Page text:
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'assumptions rather than knowledge' - intellectual vitality- stanford supp

gris_pereyra 4 / 25  
Dec 30, 2011   #1
**my ending is not nearly as strong as i would want it to be.. but how is it overall? any suggestions on how to make the ending stronger??

I had been telling my dad I was due for a dentist appointment sometime soon. Immediately, my dad questioned why I needed to go the dentist, "Didn't you just go a couple weeks ago?" he asked.

"No... I went to the orthodontist, for my braces. I need a dental check." I replied.
"Aren't they the same?"

Although small his mistake, it is one of many that he has made from assumptions rather than knowledge. Even as I tried to explain the difference between the two, my dad's stubbornness and ignorance kept him from understanding that he was wrong; there was a difference between the two professions.

Up until recently, I had always believed my father was the smartest man I knew. His ability to answer any of my questions growing up astounded me; it inspired me to be just like him because to me, his knowledge seemed endless. He knew about everything, whether it was cooking, navigating, financing --the list went on. However, as my education surpassed his I realized that his words were not knowledge. When they were right they were words spoken from experience, but when they were wrong, they were assumptions made without proper evidence to support them. I began to see that instead of sounding like the smart man I had thought he was, he sounded like foolish man, especially when he is not willing to accept the valid truth. Even though this 'I-know-it-all' nature is part of his personality, I know that his lack of education is what is to blame for his ignorance because before he could ever start high school, he had to drop out of school. He was never given the option to continue his education.

First hand I have witnessed a man who claims to know it all, but really knows very little. I respect and appreciate him, but I no longer look up to him in that aspect. Instead, his assumptions sans knowledge have lead me to yearn for that knowledge that had been missing in his words. I made it my own personal endeavor to search for that knowledge,
shelia1993 4 / 22  
Dec 30, 2011   #2
If I am right, you are trying to say instead of listening to your father's ideas you want to explore by yourself. It is not that you don't trust him anymore, but you formed the idea to discover the truth in your mind. What has been told might not be the truth, and only by searching for the truth oneself can one find the answer. Right?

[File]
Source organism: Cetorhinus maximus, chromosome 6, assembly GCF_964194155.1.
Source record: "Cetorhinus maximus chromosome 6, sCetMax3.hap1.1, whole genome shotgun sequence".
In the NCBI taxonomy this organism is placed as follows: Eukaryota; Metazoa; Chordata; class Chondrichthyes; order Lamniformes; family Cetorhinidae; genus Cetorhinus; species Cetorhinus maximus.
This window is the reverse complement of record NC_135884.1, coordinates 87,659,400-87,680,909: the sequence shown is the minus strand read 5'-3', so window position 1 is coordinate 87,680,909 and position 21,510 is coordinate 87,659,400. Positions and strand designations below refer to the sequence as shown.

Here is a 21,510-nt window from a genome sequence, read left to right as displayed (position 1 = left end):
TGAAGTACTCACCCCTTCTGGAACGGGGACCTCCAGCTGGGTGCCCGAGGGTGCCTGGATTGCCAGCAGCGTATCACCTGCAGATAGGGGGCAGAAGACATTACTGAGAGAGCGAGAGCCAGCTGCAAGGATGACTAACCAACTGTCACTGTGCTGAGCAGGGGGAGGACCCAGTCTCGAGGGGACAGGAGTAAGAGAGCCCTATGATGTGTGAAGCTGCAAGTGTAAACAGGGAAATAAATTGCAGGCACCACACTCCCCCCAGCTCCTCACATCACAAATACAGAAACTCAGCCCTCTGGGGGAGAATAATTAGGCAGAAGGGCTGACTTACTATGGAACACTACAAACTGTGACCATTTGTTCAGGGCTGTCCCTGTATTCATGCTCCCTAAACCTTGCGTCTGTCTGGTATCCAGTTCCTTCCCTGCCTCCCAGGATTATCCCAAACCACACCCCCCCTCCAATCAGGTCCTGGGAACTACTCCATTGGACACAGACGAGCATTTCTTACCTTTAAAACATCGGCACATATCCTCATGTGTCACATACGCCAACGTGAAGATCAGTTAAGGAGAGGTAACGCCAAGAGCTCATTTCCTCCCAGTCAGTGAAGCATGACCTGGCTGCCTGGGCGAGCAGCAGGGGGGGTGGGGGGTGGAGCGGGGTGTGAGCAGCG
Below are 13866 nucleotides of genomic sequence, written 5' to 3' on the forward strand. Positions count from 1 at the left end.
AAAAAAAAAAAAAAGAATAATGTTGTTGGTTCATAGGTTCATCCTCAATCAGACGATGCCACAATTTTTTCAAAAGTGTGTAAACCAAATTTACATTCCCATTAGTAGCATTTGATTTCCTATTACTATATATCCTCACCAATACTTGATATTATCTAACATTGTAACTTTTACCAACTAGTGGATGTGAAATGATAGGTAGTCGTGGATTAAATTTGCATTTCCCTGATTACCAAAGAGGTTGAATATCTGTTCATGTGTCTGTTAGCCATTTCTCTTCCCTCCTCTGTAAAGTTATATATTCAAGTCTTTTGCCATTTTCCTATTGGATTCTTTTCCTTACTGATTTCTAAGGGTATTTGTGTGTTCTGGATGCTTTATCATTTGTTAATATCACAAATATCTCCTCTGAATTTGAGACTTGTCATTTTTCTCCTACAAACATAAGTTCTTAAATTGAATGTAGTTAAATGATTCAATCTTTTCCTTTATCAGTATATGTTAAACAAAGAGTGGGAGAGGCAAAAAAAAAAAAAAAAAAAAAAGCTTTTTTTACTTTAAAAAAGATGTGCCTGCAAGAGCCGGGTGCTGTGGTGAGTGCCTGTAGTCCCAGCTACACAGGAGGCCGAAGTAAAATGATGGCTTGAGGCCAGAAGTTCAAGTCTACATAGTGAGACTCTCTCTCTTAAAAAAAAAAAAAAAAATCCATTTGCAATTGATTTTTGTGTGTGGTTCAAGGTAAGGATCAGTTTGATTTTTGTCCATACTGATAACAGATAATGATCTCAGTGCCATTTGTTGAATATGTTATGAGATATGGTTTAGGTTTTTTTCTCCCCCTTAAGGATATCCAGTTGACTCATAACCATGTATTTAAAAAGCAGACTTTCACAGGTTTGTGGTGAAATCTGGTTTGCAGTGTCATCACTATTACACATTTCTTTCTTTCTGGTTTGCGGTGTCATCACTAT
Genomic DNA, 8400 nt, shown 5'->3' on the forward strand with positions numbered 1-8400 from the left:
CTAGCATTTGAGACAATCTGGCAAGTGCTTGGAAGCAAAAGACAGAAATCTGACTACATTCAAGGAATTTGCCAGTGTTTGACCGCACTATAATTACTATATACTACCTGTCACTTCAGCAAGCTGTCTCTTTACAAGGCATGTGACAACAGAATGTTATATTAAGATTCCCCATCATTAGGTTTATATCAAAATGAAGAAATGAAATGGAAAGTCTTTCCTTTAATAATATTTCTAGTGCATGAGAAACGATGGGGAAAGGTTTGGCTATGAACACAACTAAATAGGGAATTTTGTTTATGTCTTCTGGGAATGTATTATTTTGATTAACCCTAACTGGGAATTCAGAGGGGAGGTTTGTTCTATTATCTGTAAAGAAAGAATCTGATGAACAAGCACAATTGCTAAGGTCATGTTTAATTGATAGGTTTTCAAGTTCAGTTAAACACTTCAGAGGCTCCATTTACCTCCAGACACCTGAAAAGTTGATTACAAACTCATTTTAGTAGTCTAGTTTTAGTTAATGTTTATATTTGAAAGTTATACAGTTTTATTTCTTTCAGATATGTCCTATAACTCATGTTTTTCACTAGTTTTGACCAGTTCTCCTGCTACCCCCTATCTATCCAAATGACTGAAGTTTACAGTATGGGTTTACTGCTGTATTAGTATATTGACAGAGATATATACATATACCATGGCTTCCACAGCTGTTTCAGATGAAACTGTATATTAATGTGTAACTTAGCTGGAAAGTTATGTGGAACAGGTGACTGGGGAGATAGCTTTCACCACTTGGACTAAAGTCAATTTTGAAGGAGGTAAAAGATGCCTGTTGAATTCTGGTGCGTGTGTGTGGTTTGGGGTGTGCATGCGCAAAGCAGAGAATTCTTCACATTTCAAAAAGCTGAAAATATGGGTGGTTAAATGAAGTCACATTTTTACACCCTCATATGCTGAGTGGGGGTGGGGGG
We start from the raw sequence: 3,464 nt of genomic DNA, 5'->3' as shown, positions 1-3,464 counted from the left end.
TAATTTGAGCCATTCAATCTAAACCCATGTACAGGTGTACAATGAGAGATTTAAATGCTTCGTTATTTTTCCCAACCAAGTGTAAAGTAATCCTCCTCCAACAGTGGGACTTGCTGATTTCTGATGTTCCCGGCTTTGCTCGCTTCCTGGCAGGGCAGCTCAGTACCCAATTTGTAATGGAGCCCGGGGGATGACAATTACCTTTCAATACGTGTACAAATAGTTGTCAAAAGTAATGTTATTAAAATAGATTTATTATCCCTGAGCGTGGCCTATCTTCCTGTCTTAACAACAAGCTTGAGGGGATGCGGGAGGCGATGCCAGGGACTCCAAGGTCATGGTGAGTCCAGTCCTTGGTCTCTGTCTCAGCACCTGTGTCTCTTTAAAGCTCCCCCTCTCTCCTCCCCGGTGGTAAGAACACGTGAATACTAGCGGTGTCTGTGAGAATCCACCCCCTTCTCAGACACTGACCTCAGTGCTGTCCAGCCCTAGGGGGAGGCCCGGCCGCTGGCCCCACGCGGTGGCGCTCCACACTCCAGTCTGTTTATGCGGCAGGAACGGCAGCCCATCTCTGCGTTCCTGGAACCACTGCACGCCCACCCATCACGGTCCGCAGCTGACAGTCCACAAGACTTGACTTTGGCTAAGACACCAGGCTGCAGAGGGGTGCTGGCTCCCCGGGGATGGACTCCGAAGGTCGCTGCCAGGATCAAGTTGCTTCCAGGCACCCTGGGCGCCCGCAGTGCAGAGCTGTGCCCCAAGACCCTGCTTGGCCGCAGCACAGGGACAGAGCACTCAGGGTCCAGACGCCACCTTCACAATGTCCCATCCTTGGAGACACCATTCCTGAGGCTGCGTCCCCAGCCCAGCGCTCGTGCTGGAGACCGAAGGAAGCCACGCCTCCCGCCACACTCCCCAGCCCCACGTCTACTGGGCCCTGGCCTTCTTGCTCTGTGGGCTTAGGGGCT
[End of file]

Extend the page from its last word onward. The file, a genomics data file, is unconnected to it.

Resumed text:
OP gris_pereyra 4 / 25  
Dec 30, 2011   #3
yes that is part of my message. i also want to say that because i have witnessed him be wrong and to me he sounds foolish, i would never want to sound like him which is why i pursue knowledge so i would never be in that position. (i don't if that would be rude to say..) and i want to have validity to my words, something my dad doesn't have.
firefox94 2 / 2  
Dec 30, 2011   #4
the prompt is: reflect on an idea or an experience that has been important into your intellectual development. You might want to hone in more specifically on an event, or idea, or somehow focus what your currently have. right now it seems a little overly critical towards your father...it struck me as pretty harsh. I think you should go off of shelia's point and develop the "Explore by yourself idea," without calling your dad foolish or condemning him.
pringles 6 / 36  
Dec 30, 2011   #5
I think you need to more clearly state the main idea of the piece. What exactly are you trying to say? As of right now it seems that you are just bashing your father. I know that there is a message behind it but it's not clear. The essay begins just fine but I think near the middle somewhere you need to deviate more from your father and more towards your point to make sure you clearly answer the question being asked.
orbits22 - / 10  
Dec 30, 2011   #6
I think the essay begins well, but after it seems like you're going on a hate-session about your dad. Keep in mind, admissions officers are parents too, and they woulndt want their children talking about how much they hate their parents' ignorance.

I would say focus more on you and how you want to intellectually grow, rather than how much your dad has not.
karissa_a16 4 / 94  
Dec 30, 2011   #7
I agree that it comes off as kind of harsh towards your dad. Maybe find a different way of saying it.
OP gris_pereyra 4 / 25  
Dec 30, 2011   #8
even my revised one?? i tried to make it less harsh just presenting the idea and then going from there..
Buffomatic 3 / 11  
Dec 30, 2011   #9
I just dont' think it's a good topic to begin with. Doesn't really show intellectual vitality and this essay kinda goes nowhere. You either call your dad foolish and ignorant or you don't have a valid point. I would suggest writing on a different topic.

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